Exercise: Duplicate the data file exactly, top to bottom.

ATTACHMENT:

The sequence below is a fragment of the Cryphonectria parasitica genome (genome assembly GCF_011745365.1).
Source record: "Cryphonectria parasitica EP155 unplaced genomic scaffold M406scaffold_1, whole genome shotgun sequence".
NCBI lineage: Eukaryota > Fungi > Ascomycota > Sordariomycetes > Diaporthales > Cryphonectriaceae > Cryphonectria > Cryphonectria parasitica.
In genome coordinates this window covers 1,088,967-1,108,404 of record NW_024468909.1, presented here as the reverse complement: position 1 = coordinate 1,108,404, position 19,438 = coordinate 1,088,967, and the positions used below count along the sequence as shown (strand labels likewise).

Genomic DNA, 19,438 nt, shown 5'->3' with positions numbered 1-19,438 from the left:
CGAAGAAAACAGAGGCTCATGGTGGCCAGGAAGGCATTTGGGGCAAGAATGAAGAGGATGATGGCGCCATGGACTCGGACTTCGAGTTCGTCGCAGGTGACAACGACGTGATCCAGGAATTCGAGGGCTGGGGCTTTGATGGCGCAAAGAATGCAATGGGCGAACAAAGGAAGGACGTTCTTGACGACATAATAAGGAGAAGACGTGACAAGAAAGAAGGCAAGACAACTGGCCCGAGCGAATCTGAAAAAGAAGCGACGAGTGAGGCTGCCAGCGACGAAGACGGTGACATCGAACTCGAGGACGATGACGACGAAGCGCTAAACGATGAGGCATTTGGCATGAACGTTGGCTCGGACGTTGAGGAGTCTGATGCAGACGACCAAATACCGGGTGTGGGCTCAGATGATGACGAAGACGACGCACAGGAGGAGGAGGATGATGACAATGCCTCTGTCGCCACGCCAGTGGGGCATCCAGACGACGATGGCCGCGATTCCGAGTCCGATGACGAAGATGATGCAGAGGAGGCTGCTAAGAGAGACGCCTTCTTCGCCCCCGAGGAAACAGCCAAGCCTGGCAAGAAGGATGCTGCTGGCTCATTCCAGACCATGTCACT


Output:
The sequence below is a fragment of the Cryphonectria parasitica genome (genome assembly GCF_011745365.1).
Source record: "Cryphonectria parasitica EP155 unplaced genomic scaffold M406scaffold_1, whole genome shotgun sequence".
NCBI lineage: Eukaryota > Fungi > Ascomycota > Sordariomycetes > Diaporthales > Cryphonectriaceae > Cryphonectria > Cryphonectria parasitica.
In genome coordinates this window covers 1,088,967-1,108,404 of record NW_024468909.1, presented here as the reverse complement: position 1 = coordinate 1,108,404, position 19,438 = coordinate 1,088,967, and the positions used below count along the sequence as shown (strand labels likewise).

Genomic DNA, 19,438 nt, shown 5'->3' with positions numbered 1-19,438 from the left:
CGAAGAAAACAGAGGCTCATGGTGGCCAGGAAGGCATTTGGGGCAAGAATGAAGAGGATGATGGCGCCATGGACTCGGACTTCGAGTTCGTCGCAGGTGACAACGACGTGATCCAGGAATTCGAGGGCTGGGGCTTTGATGGCGCAAAGAATGCAATGGGCGAACAAAGGAAGGACGTTCTTGACGACATAATAAGGAGAAGACGTGACAAGAAAGAAGGCAAGACAACTGGCCCGAGCGAATCTGAAAAAGAAGCGACGAGTGAGGCTGCCAGCGACGAAGACGGTGACATCGAACTCGAGGACGATGACGACGAAGCGCTAAACGATGAGGCATTTGGCATGAACGTTGGCTCGGACGTTGAGGAGTCTGATGCAGACGACCAAATACCGGGTGTGGGCTCAGATGATGACGAAGACGACGCACAGGAGGAGGAGGATGATGACAATGCCTCTGTCGCCACGCCAGTGGGGCATCCAGACGACGATGGCCGCGATTCCGAGTCCGATGACGAAGATGATGCAGAGGAGGCTGCTAAGAGAGACGCCTTCTTCGCCCCCGAGGAAACAGCCAAGCCTGGCAAGAAGGATGCTGCTGGCTCATTCCAGACCATGTCACT